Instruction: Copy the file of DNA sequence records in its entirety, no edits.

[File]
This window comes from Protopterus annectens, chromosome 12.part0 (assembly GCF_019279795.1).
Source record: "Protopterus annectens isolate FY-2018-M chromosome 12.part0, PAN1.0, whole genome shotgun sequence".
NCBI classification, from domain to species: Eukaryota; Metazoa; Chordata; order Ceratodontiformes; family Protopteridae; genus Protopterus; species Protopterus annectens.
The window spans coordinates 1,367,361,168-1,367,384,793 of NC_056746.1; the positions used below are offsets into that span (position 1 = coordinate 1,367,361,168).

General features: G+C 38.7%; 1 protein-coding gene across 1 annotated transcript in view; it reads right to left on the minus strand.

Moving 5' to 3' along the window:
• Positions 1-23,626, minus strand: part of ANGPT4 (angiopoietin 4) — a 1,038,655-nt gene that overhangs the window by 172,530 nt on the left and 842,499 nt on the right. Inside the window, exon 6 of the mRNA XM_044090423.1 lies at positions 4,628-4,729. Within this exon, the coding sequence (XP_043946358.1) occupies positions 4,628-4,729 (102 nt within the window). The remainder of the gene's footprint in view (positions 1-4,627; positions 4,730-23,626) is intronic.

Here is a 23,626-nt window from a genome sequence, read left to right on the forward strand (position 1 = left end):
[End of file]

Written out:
This window comes from Protopterus annectens, chromosome 12.part0 (assembly GCF_019279795.1).
Source record: "Protopterus annectens isolate FY-2018-M chromosome 12.part0, PAN1.0, whole genome shotgun sequence".
NCBI classification, from domain to species: Eukaryota; Metazoa; Chordata; order Ceratodontiformes; family Protopteridae; genus Protopterus; species Protopterus annectens.
The window spans coordinates 1,367,361,168-1,367,384,793 of NC_056746.1; the positions used below are offsets into that span (position 1 = coordinate 1,367,361,168).

General features: G+C 38.7%; 1 protein-coding gene across 1 annotated transcript in view; it reads right to left on the minus strand.

Moving 5' to 3' along the window:
• Positions 1-23,626, minus strand: part of ANGPT4 (angiopoietin 4) — a 1,038,655-nt gene that overhangs the window by 172,530 nt on the left and 842,499 nt on the right. Inside the window, exon 6 of the mRNA XM_044090423.1 lies at positions 4,628-4,729. Within this exon, the coding sequence (XP_043946358.1) occupies positions 4,628-4,729 (102 nt within the window). The remainder of the gene's footprint in view (positions 1-4,627; positions 4,730-23,626) is intronic.

Here is a 23,626-nt window from a genome sequence, read left to right on the forward strand (position 1 = left end):